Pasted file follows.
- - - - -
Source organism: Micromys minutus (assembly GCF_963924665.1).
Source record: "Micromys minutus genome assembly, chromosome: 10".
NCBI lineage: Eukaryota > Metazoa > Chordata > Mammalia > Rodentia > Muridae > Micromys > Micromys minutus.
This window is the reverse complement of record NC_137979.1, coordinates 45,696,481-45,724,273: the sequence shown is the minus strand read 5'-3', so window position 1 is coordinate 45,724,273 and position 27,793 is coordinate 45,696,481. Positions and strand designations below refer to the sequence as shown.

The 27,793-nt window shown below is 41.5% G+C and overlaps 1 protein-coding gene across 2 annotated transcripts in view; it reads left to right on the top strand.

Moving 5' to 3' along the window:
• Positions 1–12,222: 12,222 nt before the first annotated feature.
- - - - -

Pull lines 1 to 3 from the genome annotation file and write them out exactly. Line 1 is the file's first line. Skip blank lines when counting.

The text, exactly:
Source organism: Micromys minutus (assembly GCF_963924665.1).
Source record: "Micromys minutus genome assembly, chromosome: 10".
NCBI lineage: Eukaryota > Metazoa > Chordata > Mammalia > Rodentia > Muridae > Micromys > Micromys minutus.